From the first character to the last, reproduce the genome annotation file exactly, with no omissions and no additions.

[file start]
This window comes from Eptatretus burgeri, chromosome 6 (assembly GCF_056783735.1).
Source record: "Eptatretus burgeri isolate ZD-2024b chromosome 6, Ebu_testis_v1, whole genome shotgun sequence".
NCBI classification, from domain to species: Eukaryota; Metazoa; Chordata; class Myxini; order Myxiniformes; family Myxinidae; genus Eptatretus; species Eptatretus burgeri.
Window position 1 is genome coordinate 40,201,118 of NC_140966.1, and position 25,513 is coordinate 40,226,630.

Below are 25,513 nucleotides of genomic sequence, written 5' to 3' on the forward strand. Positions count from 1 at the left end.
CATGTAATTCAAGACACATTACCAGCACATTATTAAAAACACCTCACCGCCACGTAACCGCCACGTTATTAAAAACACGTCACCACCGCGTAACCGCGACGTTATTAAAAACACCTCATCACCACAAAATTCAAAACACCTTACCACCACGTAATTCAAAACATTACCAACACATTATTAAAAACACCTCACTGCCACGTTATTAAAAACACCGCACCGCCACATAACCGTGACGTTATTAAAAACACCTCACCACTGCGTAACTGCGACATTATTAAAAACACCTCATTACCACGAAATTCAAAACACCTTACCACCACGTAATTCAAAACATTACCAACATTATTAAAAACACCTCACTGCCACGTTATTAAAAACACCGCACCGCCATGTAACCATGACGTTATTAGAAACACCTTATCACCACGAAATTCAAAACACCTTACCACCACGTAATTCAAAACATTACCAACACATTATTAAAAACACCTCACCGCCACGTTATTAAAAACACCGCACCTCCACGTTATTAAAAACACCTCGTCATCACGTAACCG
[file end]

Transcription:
This window comes from Eptatretus burgeri, chromosome 6 (assembly GCF_056783735.1).
Source record: "Eptatretus burgeri isolate ZD-2024b chromosome 6, Ebu_testis_v1, whole genome shotgun sequence".
NCBI classification, from domain to species: Eukaryota; Metazoa; Chordata; class Myxini; order Myxiniformes; family Myxinidae; genus Eptatretus; species Eptatretus burgeri.
Window position 1 is genome coordinate 40,201,118 of NC_140966.1, and position 25,513 is coordinate 40,226,630.

Below are 25,513 nucleotides of genomic sequence, written 5' to 3' on the forward strand. Positions count from 1 at the left end.
CATGTAATTCAAGACACATTACCAGCACATTATTAAAAACACCTCACCGCCACGTAACCGCCACGTTATTAAAAACACGTCACCACCGCGTAACCGCGACGTTATTAAAAACACCTCATCACCACAAAATTCAAAACACCTTACCACCACGTAATTCAAAACATTACCAACACATTATTAAAAACACCTCACTGCCACGTTATTAAAAACACCGCACCGCCACATAACCGTGACGTTATTAAAAACACCTCACCACTGCGTAACTGCGACATTATTAAAAACACCTCATTACCACGAAATTCAAAACACCTTACCACCACGTAATTCAAAACATTACCAACATTATTAAAAACACCTCACTGCCACGTTATTAAAAACACCGCACCGCCATGTAACCATGACGTTATTAGAAACACCTTATCACCACGAAATTCAAAACACCTTACCACCACGTAATTCAAAACATTACCAACACATTATTAAAAACACCTCACCGCCACGTTATTAAAAACACCGCACCTCCACGTTATTAAAAACACCTCGTCATCACGTAACCG